Friday, March 27, 2009

The garden is in, the power is out

So now the garden is in.

Luci finished planting a few days ago and it has been pouring rain ever since. We were afraid it would simply wash everything downhill into a muddy mess. So far, so good, and no major disasters. Now we have to wait a little while for things to come up, and then start the tedious process of trying to weed it. There is already an army of mimosa seeds coming up for us to pull out.

Yesterday we had a crap weather: pounding rain and brutal wind. Tyler, Hardin and a few other counties were under a tornado watch. As far as we can tell, we didn't have a tornado next to us, but the wind destroyed the canopy we had set up for the kids to play under while we worked on the garden.

Our power went out around eight o'clock last night. It wasn't back on until around ten thirty the next morning. This is pretty common with the power lines traveling through so many wooded areas; there are just great odds that at some point, a tree will rip down some lines. Of course we live in the middle of nowhere so it takes a while for the power company to find the problem.

I know some people would read this and think, "Well, just light some candles, it's no big deal." It's certainly not the end of the world, but with small kids it can be tough. They don't want to sleep because they're used to having nightlights or they're used to the house being a certain temperature, and the house is dead silent because there are no appliances softly humming.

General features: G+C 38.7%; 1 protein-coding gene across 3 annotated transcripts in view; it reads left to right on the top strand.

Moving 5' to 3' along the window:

After Hurricane Rita, our power was out for almost three weeks. Our youngest daughter was still a baby and she was miserable in the sudden shift from air conditioning to not even a fan. Besides the heat problem, we have a well, which means that if there's no power, there's no running water. To anyone who raised a baby with no running water, my hat is off to you. What a pain in the ass that must have been. And additionally, when the Red Cross came with water and MREs, we found that no one brings baby formula to disaster areas. Luci ended up taking the kids to Fort Worth with her mom, sister, and our niece, while I stayed behind to feed the dogs and cats.

Even a small generator can make things more bearable, and running a generator is cheaper than staying in a hotel for a week. Like most people here, we sometimes buy in bulk and usually have the freezer packed full of food. However, two days without power can cause you to end up eating what you can and chucking out the rest. In the humidity, two small box fans can make you feel a million degrees cooler. If we were moving out here again, a small generator would be the first thing I bought.

With all the rain lately, I have decided to begin collecting rainwater. I started with all the old five-gallon buckets I could gather from around the property. If I set them under the edge of the roof where the water runs off, they fill up in an hour or two. Last time I collected fifty gallons or so and this time I got a little more. I am hoping I can barter for rain barrels on Craigslist. I would like to use the water for the fig trees, blueberries, rasberries, and the peach and pear trees as well as back-up emergency water.

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